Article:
Visitors entering the studios at 830 W. Main Street in Peoria are greeted by a display of used ballet slippers suspended from the ceiling. Each pair of shoes is beautiful but worn to holes in spots. It’s a striking reminder of just how hard the performers work to attain the seemingly effortless grace and athleticism they exhibit during every performance.
Having celebrated its 10th anniversary in May, the Central Illinois Ballet shows no signs of slowing down. It is the only professional ballet company in central Illinois and it draws dancers from all over the country. The rigorous rehearsal schedule begins at 10 a.m. every day and goes until at least 2 p.m., with evening rehearsals added as performances draw near.
Ballet Mistress Jesse Williams says that’s standard for professional ballerinas. Each dancer works on a range of styles from ballet to contemporary, from jazz to Broadway. It’s necessary to be well-rounded in today’s professional dance world.
That diversity and level of skill is one of the many benefits to having a company of professional ballerinas in Peoria. Audiences expect a higher level of artistry from professionals but may not consider how that translates into a wider variety of quality entertainment. Central Illinois Ballet tackles material with mature emotions and themes. Certain shows, like last fall’s tale of murderous barber Sweeney Todd, simply aren’t suited to a younger cast.
That doesn’t mean that children aren’t an integral part of Central Illinois Ballet. The company shares space with the Central Illinois Ballet Academy, which has dance classes for students from age three all the way up to 80. Many of the company dancers teach at the academy. All of them spend time outside of rehearsals helping the studio with whatever is needed. Marketing, fundraising, and costuming are all handled in house by the non-profit.
That dedication to the organization stems from the sense of family that Artistic Director Rebekah von Rathonyi has built into the studio. Williams says that in the sometimes cutthroat world of professional dance, von Rathonyi has curated a welcoming environment.
“The biggest thing that sticks out about her audition process is that she truly wants to get to know you as an individual, as a person and not just as a dancer,” said Williams. “She wants a healthy environment for her dancers to get along and to support each other artistically and as human beings.”
Auditions are held every year to fill spots for the 11 professional appointments. More than 30 dancers came to take ballet, contemporary and partner dance classes at Central Illinois Ballet during the last round of auditions, said Williams. Each one then had a chat session with the entire company to make sure they were a good fit.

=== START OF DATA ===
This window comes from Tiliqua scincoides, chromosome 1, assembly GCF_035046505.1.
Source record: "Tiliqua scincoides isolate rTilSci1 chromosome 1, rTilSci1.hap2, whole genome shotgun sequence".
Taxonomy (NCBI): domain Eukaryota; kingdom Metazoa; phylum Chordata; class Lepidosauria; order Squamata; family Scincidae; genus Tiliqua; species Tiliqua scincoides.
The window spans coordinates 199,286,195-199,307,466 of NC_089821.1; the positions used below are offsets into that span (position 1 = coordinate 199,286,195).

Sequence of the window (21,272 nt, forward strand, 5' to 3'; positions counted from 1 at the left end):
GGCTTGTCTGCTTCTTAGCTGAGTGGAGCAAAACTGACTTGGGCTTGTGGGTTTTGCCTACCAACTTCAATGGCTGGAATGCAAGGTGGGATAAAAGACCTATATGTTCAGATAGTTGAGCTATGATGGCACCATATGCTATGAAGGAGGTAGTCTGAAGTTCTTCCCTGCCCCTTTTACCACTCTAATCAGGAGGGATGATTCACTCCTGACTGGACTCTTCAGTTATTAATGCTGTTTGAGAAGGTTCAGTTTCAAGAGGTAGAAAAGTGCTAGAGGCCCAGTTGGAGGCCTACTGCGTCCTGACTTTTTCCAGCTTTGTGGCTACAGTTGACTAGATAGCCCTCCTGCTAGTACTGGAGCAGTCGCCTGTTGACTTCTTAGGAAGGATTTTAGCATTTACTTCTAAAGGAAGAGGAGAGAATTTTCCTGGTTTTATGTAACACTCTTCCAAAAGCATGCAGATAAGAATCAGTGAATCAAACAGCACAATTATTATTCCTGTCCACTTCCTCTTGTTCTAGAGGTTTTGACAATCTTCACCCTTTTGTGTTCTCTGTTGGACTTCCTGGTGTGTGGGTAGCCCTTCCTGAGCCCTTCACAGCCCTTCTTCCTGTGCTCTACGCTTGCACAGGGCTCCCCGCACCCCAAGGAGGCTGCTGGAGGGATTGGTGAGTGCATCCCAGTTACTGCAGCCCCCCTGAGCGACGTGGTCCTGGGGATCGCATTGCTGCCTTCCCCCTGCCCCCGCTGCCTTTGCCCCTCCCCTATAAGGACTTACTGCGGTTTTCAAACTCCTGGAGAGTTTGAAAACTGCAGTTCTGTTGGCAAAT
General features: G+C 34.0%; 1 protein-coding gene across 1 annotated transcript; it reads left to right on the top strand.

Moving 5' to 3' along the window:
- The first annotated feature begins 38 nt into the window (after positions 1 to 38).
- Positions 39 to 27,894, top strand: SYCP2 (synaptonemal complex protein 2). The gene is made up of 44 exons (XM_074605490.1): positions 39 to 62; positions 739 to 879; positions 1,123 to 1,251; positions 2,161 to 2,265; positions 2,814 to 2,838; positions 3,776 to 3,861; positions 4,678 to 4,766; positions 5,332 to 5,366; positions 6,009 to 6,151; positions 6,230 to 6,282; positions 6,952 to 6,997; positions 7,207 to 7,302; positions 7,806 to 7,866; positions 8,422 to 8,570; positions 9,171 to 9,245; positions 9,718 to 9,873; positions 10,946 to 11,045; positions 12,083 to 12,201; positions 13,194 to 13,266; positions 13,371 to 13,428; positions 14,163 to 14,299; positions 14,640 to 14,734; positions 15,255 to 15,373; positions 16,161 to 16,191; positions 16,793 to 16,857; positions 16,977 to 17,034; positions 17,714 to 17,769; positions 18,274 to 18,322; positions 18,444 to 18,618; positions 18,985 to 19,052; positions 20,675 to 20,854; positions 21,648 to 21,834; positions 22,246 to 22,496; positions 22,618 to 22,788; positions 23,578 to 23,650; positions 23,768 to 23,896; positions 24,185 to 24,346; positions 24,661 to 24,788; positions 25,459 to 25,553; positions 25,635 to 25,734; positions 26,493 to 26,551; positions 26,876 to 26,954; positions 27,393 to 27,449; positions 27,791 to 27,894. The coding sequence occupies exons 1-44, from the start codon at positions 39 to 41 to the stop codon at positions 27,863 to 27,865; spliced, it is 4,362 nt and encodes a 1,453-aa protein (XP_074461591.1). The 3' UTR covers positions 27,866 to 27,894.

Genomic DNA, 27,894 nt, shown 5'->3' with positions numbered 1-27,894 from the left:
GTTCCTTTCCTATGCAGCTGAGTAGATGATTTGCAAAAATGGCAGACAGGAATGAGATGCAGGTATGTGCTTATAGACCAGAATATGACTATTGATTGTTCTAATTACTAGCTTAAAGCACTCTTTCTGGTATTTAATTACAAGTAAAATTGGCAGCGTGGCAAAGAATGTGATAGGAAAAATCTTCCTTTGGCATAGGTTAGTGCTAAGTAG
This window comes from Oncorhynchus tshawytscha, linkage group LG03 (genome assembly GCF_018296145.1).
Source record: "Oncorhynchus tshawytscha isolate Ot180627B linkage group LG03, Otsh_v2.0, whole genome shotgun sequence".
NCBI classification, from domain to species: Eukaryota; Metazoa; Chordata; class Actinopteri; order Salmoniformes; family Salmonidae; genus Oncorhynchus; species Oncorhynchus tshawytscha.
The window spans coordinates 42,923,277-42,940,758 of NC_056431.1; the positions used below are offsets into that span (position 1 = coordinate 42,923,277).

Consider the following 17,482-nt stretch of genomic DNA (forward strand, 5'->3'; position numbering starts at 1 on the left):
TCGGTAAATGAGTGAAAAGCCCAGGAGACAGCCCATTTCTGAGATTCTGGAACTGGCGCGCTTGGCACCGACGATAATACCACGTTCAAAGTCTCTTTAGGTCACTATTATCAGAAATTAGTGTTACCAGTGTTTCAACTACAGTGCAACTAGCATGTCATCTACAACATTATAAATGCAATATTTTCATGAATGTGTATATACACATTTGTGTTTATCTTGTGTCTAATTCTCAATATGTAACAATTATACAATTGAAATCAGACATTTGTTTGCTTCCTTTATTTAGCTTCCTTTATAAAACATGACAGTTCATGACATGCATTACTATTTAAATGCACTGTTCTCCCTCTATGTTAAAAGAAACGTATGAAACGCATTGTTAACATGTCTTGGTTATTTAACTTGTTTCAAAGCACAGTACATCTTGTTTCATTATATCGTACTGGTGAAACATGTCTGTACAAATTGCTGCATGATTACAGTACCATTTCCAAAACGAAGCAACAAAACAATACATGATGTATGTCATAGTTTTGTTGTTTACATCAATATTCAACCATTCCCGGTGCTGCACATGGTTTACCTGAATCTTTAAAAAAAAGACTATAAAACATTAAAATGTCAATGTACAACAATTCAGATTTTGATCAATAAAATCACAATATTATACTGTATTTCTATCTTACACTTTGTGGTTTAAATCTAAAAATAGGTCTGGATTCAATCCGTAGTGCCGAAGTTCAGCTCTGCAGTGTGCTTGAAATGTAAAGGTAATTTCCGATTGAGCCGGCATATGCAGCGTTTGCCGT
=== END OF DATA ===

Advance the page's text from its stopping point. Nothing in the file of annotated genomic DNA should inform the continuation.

Dancers who are compatible personally but lack technical skill may be offered a trainee position, allowing them to hone their skills and potentially advance to a career in professional ballet.
“Our trainee program would be a really good transition from high school to a professional company. We also have trainees that are doing college online,” Williams said.
“They come every morning and take class with the company. They rehearse with the company. They’re in shows with the company. They get cast in equal parts with the company,” Williams added. “So they get a taste and feel of what it’s like to be in a professional company, which in turn, gets them ready to actually be in a professional company.
“It’s a wonderful program.”
Meanwhile, company members dance at venues like retirement homes and libraries to bring ballet to people who might not get to see main stage performances. They also have a small theater built into the studio where they host performances for school groups.
Each season, the Central Illinos Ballet has four main-stage shows. Darker, more gothic offerings such as Dracula or Phantom of the Opera are staples for their fall show. Holiday favorite The Nutcracker is the winter offering. Spring shows tend to be lighter themed selections, such as this season’s Wizard of Oz. Then there’s the 10-year Gala, a retrospective of all the dances the company has performed in the last decade.
Williams says that show decisions are usually driven by the student enthusiasm for them. Sweeney Todd, for example, was a passion project curated by Williams herself.
“This is not just a job for us. It’s a life for us. … We’re not just dancing together. We’re creating something together as a group of people who care about each other and want to uplift each other and want to see each other succeed. So, I really do think that that translates itself on stage when you see our productions.”